Dad’s Night Terrors Prompt Curiosity About Sleep Disturbances

Mary Beth Skylis avatar

by Mary Beth Skylis |

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“Mary Beth, you should write a piece about night terrors.” My dad’s text lit up my phone one morning.

“Why do you feel that way? Is that something you’re struggling with?” I responded.

My dad went on to explain that he’d had a few incidents where he woke up in the middle of the night, having nearly hit my mom. In one dream, he was boxing his brother, and he woke to find himself boxing the air. No one was harmed during this particular incident, but hearing this made me concerned about the possibility of someone getting injured.

It didn’t take my dad long to bring this symptom to his doctor’s attention. She told him that a low dose of melatonin might help, but so far, my dad isn’t sure if it is.

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Curious about the prevalence of this Parkinson’s symptom, I began looking into reported sleep incidents. It seems that my dad isn’t the only person with Parkinson’s disease (PD) who struggles with night terrors. In fact, an article published in the journal Parkinson’s Disease in 2012 noted that, “Sleep disturbances, which include sleep fragmentation, daytime somnolence, sleep-disordered breathing, restless legs syndrome (RLS), nightmares, and rapid eye movement (REM) sleep behavior disorder (RBD), are estimated to occur in 60% to 98% of patients with PD.”

Most people imagine tremors or stiffness when they picture Parkinson’s disease, but many other symptoms are common as well. Based on the article mentioned above, it seems like the majority of people with Parkinson’s struggle with some type of sleep disturbance.

My dad has always struggled to sleep soundly. For most of his life, he thought it was just how he functioned. But as we learn more about Parkinson’s, we wonder if this symptom was an early indication of my dad’s condition.

Some people have mentioned jerky movements while falling asleep or waking up on the Parkinson’s News Today Forums. My parents are currently worried about my dad acting out dreams, because it could put my mom at risk.

I know that some people with Parkinson’s choose to sleep in separate bedrooms when navigating night terrors because it eliminates the risk of accidentally pummeling their partner. My parents don’t yet feel that they must do this, but I wonder if this particular symptom will worsen. The disruption seems like it’d be startling to both of them. It remains to be seen whether medication or lifestyle changes will help my parents safely navigate this dilemma.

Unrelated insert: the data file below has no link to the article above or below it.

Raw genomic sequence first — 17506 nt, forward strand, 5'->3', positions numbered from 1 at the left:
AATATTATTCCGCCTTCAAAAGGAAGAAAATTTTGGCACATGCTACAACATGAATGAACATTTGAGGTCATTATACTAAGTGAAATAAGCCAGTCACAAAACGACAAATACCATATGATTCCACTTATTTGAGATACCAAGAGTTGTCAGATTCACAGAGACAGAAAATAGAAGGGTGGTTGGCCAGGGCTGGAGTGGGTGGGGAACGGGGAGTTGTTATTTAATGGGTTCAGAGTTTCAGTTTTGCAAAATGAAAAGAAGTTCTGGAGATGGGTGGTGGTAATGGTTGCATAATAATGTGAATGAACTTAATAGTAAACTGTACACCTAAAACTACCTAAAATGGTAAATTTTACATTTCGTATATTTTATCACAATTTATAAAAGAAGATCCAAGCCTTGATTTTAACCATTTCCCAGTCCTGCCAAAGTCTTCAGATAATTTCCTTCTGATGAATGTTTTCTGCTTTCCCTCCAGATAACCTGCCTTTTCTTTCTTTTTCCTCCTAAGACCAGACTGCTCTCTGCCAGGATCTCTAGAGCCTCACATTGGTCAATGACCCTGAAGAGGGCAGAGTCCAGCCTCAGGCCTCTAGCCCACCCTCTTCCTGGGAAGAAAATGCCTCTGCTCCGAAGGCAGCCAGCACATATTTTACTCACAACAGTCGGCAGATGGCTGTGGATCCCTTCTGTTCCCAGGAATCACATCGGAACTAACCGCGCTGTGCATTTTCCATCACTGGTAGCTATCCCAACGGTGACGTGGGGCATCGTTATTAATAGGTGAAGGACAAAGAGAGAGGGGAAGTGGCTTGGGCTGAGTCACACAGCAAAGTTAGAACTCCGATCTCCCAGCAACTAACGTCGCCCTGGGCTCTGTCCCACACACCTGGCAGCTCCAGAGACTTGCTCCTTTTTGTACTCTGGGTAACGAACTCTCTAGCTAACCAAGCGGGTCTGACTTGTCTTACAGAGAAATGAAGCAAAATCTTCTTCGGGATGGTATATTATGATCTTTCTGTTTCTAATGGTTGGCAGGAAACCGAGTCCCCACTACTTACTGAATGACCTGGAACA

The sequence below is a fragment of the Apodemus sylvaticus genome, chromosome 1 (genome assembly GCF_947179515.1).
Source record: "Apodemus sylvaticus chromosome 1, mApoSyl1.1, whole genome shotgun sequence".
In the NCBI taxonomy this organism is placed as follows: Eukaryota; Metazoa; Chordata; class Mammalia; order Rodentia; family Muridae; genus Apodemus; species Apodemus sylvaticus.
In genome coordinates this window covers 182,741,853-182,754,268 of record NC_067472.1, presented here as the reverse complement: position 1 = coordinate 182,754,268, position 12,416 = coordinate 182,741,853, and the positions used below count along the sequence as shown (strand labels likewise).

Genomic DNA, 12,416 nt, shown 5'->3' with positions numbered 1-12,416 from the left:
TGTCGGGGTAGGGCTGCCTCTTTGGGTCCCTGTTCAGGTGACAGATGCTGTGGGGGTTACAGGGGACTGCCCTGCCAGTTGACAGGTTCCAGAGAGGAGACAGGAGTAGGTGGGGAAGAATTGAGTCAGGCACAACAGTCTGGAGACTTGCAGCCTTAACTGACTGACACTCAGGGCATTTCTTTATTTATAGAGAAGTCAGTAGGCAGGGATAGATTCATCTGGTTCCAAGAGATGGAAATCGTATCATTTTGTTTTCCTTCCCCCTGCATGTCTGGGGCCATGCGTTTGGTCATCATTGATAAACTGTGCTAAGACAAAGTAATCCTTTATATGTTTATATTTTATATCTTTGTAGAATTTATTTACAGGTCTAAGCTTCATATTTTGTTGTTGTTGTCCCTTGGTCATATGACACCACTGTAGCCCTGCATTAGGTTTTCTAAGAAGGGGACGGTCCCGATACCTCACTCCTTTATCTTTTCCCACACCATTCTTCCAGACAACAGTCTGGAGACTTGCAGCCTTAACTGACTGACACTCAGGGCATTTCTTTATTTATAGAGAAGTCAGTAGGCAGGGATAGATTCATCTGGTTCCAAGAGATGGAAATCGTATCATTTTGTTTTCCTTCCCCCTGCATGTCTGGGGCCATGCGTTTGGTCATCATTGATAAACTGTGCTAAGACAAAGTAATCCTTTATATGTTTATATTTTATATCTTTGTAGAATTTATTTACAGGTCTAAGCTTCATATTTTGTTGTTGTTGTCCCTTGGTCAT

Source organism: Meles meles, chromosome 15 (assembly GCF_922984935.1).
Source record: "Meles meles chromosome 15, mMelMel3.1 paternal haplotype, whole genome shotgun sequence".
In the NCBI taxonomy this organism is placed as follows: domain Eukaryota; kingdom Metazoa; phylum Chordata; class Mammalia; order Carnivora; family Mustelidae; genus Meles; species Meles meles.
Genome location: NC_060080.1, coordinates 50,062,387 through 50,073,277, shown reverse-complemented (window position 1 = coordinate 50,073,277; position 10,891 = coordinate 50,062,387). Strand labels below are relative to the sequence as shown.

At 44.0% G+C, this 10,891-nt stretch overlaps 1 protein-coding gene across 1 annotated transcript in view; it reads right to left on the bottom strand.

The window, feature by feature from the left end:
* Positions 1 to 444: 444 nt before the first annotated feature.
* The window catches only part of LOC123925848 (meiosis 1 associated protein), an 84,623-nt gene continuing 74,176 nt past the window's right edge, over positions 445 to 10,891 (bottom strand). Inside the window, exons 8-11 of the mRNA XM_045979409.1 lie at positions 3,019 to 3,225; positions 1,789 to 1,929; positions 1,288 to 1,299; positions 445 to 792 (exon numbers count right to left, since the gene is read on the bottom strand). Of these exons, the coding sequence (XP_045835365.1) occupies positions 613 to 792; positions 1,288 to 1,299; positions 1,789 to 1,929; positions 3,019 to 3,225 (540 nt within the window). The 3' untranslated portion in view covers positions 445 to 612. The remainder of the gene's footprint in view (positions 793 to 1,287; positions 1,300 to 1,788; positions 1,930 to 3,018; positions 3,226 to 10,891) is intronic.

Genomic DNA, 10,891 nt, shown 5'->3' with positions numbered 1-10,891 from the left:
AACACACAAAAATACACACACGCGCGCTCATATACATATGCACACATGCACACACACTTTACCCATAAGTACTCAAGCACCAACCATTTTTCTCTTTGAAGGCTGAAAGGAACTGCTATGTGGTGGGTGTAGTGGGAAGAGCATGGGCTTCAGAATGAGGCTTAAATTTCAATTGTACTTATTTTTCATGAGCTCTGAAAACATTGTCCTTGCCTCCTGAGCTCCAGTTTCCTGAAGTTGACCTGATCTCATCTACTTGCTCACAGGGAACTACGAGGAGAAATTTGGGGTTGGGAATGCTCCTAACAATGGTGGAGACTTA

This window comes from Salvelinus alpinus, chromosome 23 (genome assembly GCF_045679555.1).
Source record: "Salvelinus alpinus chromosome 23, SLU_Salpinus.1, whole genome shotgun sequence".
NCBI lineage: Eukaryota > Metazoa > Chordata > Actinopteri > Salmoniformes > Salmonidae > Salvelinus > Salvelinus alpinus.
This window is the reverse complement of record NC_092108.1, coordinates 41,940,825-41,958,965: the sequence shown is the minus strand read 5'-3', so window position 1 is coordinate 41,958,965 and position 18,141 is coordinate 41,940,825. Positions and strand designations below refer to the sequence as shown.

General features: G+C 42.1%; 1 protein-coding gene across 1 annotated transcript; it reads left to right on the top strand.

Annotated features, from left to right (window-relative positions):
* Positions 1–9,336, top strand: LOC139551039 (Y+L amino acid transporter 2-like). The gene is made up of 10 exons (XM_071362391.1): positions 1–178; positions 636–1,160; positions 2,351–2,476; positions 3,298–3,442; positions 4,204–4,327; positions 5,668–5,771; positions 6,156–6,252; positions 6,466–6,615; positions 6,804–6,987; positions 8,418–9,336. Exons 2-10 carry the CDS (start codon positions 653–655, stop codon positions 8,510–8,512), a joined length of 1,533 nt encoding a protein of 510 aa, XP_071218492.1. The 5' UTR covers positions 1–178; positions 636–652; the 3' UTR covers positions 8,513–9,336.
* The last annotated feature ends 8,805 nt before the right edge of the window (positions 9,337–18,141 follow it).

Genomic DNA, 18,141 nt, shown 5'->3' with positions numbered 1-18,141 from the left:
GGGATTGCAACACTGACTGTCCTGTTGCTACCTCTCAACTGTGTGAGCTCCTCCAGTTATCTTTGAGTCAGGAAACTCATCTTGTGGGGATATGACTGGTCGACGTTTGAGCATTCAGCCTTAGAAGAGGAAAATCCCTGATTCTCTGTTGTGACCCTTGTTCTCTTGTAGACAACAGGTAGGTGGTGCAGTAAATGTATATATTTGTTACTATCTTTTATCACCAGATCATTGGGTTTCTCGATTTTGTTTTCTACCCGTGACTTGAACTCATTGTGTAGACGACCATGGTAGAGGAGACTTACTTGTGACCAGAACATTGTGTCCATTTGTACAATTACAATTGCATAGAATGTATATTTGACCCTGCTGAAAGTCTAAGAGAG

Have you struggled with night terrors or other sleep disturbances? Please share your experience in the comments below.

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Note: Parkinson’s News Today is strictly a news and information website about the disease. It does not provide medical advice, diagnosis or treatment. This content is not intended to be a substitute for professional medical advice, diagnosis, or treatment. Always seek the advice of your physician or another qualified health provider with any questions you may have regarding a medical condition. Never disregard professional medical advice or delay in seeking it because of something you have read on this website. The opinions expressed in this column are not those of Parkinson’s News Today or its parent company, BioNews, and are intended to spark discussion about issues pertaining to Parkinson’s disease.

Comments

sharon lorraine booth avatar

sharon lorraine booth

iI wonder why it is that a Parkinsons patient doesnt shake whilst asleep, what part of the brain prevents this

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Sharon Kay Vander Zyl avatar

Sharon Kay Vander Zyl

My husband is stage 1 to 2 and often has night terrors. He has "flown" out of bed and hit his head, and another night he knocked over a lamp. He often yells in his sleep and he is usually fighting with something or someone. He is often trying to protect me. He has struck and kicked me. Like your parents we are reluctant to get twin beds or to sleep in separate rooms but it may come to that for us. He takes Melatonin 10 mg. and one capsule of Glysine at bedtime. So far, little benefit. That and his sweating/chills are his most prominent symptoms right now.

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Lisa avatar

Lisa

My father had vivid dreams that scared him. I'd like for more research done on waking dreams and dementia in PD patients or those with lewy body disease.

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Michelle D Lane avatar

Michelle D Lane

I experience night terrors so frequently that my husband and myself sleep in separate bedrooms for the last two years. I yell and curse at people in my sleep. Sometimes, I wake myself up during the episodes but most of the time I have no recollection of the episodes. It is quite disturbing on my part and my husbands part as well.

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Diane Skylis avatar

Diane Skylis

HI Mary Beth. Since the most concerning punch from Dad's sleep-boxing, we moved another (single) bed into the bedroom. Gladly, I have not needed to use it. I want to sleep in his room, because when he does have these bad dreams, I wake him. If he cries out or is moaning, I have woken him, rather than idly listen to him suffer. (He wants me to wake him. ) These dreams are pretty regular. I am not sure if the disease causes this or if the medication causes it. Unfortunately, the dreams persist. I just read about keeping a Parkinson's diary and the stages of Parkinson's in this article. I believe we are in stage 3, but I also know, it is time to begin the diary. I will keep you posted.

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